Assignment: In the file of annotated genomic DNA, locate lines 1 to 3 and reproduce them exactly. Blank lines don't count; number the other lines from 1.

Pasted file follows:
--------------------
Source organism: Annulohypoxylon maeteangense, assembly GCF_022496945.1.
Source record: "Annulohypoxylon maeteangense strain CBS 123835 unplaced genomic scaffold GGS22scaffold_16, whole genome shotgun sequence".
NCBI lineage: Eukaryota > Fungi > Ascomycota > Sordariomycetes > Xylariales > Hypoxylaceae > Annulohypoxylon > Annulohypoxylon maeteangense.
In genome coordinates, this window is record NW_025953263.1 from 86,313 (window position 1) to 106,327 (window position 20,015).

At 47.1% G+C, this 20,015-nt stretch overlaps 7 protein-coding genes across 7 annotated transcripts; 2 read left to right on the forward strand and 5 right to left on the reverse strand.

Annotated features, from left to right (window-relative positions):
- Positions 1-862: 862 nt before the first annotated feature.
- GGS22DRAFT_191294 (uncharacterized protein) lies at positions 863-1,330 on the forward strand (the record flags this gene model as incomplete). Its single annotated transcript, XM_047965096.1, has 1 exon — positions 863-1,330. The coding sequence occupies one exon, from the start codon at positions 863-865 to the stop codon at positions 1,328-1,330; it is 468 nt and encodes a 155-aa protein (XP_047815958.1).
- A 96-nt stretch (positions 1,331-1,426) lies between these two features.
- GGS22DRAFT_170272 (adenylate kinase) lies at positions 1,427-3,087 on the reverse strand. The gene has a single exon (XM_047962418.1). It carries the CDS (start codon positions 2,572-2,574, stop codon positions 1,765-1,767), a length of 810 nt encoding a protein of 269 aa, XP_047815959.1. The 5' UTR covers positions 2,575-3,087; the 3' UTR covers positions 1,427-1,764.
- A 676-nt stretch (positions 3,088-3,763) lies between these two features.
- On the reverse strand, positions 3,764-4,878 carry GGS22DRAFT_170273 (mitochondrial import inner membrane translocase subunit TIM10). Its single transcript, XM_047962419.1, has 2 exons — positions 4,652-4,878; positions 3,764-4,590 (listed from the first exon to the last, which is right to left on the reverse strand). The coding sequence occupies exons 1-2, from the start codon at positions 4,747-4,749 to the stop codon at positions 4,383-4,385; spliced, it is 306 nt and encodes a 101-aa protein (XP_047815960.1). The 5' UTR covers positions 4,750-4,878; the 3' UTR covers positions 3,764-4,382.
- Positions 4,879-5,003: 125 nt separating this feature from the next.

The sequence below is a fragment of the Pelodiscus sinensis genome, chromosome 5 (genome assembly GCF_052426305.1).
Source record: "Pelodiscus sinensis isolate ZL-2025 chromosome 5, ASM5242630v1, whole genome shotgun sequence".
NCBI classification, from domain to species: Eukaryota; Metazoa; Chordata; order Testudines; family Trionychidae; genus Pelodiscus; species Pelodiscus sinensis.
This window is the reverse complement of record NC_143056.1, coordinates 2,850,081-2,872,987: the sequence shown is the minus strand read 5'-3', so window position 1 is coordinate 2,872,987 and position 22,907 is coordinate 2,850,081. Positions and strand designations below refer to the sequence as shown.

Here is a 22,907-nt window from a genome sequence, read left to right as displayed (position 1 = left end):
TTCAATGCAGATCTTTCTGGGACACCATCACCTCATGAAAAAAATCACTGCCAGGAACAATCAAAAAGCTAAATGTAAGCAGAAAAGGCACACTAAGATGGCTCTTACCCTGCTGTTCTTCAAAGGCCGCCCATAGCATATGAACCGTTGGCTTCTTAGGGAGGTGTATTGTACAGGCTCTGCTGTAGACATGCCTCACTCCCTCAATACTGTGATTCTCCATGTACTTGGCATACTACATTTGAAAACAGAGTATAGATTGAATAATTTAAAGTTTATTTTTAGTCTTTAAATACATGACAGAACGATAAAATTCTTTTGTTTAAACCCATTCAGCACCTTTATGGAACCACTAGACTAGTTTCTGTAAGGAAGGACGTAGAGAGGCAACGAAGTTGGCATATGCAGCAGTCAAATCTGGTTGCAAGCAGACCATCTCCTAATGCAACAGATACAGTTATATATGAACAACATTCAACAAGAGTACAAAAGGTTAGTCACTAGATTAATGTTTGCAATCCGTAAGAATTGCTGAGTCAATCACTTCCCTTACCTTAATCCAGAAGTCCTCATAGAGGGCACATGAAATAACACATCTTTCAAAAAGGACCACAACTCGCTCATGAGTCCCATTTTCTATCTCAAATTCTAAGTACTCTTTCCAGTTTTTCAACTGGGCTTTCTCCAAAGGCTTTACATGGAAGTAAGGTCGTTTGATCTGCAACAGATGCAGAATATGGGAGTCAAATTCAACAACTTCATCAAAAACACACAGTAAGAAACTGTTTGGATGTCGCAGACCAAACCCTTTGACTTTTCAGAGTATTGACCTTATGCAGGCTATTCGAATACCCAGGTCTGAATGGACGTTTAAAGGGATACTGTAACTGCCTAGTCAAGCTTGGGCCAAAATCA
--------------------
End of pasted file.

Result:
Source organism: Annulohypoxylon maeteangense, assembly GCF_022496945.1.
Source record: "Annulohypoxylon maeteangense strain CBS 123835 unplaced genomic scaffold GGS22scaffold_16, whole genome shotgun sequence".
NCBI lineage: Eukaryota > Fungi > Ascomycota > Sordariomycetes > Xylariales > Hypoxylaceae > Annulohypoxylon > Annulohypoxylon maeteangense.